On June 23, in the middle of what is expected to be the busiest cruise ship season ever on the west coast, Canada finally announced a new legal order imposing stronger restrictions on dumping from cruise ships in Canadian waters.
The order prohibits the dumping of sewage and greywater within three nautical miles of Canadian shores as well as imposing further restrictions, and this should be welcomed by all of those who care about the health of coastal areas and communities.
However, the order fails to address the largest source of water pollution from cruise ships – scrubber washwater – and allows large loopholes in its prohibition on the dumping of sewage and greywater that might make the BC coast retain its moniker as the cruise ship industry’s “toilet bowl”.
How we got here
Before we discuss this new interim order, let’s talk about how we got here.
In the last few decades, the Alaskan cruise ship industry has experienced massive growth. These ships ply the BC coast up to Alaska, passing through some of the most beautiful and biodiverse marine areas in the world. This route includes the Northern Shelf Bioregion, often referred to as the Great Bear Sea, where Indigenous nations in partnership with the federal and provincial governments are creating Canada’s first network of marine protected areas (MPAs).
Unfortunately, with these massive ships comes a massive amount of pollution being discharged into the waters off British Columbia. A report from WWF published last year found that while cruise ships only represent 2% of the vessels in Canadian waters, they account for over 2/3 of the waste that is discharged from ships into the water.
In 2021, West Coast Environmental Law published a report with Stand.earth that showed that Canadian regulations regarding cruise ship pollution were much weaker than regulations in the United States. These lax regulations incentivize cruise ships to dump their pollution in Canadian waters. The report garnered a lot of attention from the media and the public, with a Guardian newspaper headline describing Canada’s Pacific coast as a “toilet bowl” for cruise ship waste.
In response to our report, Transport Canada worked with the cruise ship industry to develop voluntary measures to reduce cruise ship discharges in Canadian waters for the 2022 cruise ship season. The measures were a positive step, but far from perfect: they were voluntary rather than mandatory, and they didn’t address the biggest source of cruise ship pollution, scrubber washwater.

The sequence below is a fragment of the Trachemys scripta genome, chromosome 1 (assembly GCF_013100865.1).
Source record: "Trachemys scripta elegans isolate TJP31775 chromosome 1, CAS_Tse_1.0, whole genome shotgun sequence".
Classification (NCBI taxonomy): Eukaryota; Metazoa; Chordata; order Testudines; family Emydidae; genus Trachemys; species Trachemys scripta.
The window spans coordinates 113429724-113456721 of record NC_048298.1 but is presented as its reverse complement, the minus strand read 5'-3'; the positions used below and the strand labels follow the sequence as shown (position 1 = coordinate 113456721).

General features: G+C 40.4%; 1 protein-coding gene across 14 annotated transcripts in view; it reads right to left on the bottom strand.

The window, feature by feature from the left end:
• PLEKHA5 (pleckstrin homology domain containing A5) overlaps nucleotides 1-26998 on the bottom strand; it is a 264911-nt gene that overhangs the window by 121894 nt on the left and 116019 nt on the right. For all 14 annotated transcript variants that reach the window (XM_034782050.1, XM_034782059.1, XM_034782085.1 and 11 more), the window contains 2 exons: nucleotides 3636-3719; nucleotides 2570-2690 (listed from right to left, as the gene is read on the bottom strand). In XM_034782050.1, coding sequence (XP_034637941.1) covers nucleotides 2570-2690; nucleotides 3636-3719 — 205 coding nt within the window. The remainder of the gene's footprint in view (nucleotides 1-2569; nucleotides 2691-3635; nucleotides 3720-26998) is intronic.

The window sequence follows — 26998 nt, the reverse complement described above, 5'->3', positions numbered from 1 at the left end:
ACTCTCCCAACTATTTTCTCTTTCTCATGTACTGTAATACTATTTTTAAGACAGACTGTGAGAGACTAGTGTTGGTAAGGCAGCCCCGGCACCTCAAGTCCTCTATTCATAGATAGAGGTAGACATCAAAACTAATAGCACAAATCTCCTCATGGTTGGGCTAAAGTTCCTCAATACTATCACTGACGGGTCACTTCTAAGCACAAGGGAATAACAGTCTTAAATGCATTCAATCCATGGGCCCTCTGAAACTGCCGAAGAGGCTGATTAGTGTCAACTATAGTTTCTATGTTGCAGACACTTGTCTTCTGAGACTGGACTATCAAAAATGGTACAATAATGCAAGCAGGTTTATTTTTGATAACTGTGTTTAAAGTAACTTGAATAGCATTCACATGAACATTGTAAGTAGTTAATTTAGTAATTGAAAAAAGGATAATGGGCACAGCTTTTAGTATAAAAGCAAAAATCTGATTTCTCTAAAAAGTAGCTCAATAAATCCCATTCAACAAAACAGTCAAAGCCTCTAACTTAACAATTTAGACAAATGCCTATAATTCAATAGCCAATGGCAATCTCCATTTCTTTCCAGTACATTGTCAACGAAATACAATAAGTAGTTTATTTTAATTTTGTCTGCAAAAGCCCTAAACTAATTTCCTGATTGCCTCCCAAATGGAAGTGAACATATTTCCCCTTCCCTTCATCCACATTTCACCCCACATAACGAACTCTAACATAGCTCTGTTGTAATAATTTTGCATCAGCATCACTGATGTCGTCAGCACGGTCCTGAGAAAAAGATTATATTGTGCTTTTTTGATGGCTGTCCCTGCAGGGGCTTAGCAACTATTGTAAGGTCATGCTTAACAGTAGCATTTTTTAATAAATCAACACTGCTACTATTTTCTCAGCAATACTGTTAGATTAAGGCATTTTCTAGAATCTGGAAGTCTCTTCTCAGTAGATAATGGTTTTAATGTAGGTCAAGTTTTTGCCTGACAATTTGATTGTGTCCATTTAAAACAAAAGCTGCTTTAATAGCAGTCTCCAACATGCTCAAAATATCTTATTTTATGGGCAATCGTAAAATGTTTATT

When announcing the voluntary measures, Transport Canada also stated that they would issue a legal order in 2023 so that these cruise ship measures would become legally binding, and they committed to developing an approach to reducing scrubber washwater discharges.
But when the 2023 cruise ship season rolled around, no legal order from Transport Canada was to be found. Luckily, Canadians did not forget Transport Canada’s promise, and hundreds of people wrote to the Minister of Transport demanding a mandatory legal order to address this harmful pollution. (Thank you to all of our readers who sent messages!)
The omissions and gaps in the new order
In response, on June 23, the Minister of Transport announced a new interim order to restrict cruise ship dumping. But, as we reviewed the fine print, we realized the order included some worrisome omissions and loopholes.
First, the order fails to address scrubber washwater, which as mentioned is by far the largest source of ocean pollution generated by cruise ships, and something Transport Canada said it would address.
Second, while the order prohibits the dumping of sewage and greywater within three miles of shore, it also carves out some rather large exceptions to this prohibition.
If a cruise ship is in an area where the distance between any shore is less than six nautical miles and the ship is not fitted with a holding tank that has an adequate volume for the ship’s voyage, the ship can dump within three nautical miles of shore using a marine sanitation device. A cruise ship is also allowed to dump greywater and sewage within three miles of shore using a marine sanitation device if there are no onshore reception facilities available during the intended voyage.
These loopholes could permit cruise ships to continue dumping sewage and greywater in many places across Canada, including within the “Inside Passage” through the Great Bear Sea, a common route for cruise ships. For example, consider Johnstone Strait, a 100-km long passageway between Vancouver Island and mainland BC that is a favourite place of orcas, humpback whales and many other sea creatures.
Cruise ships also love Johnstone Strait, and you can find websites listing all the different cruises that travel through it. But the Strait at its widest is only 2.7 nautical miles (5 km) in width. Does that mean that cruise ships can continue to dump their sewage and greywater in Johnstone Strait, along with their scrubber washwater?
Transport Canada needs to do more
Clearly, this new interim order from Transport Canada is not doing enough to ensure our coastal communities and ecosystems are safe from the massive amounts of pollution cruise ships generate. But luckily, we still have an opportunity to get this right.
The interim order will be in place for one year, while Canada develops more permanent regulations for cruise ship dumping. It is crucial that we continue to send the message to the Transport Minister that it is not acceptable for cruise ships to treat Canadian waters as their toilet bowl.
We need the new regulations to remove the loopholes enabling cruise ships to dump sewage and greywater within three nautical miles of shore, and we need the Minister to outlaw the dumping of scrubber washwater, as the Port of Vancouver already has.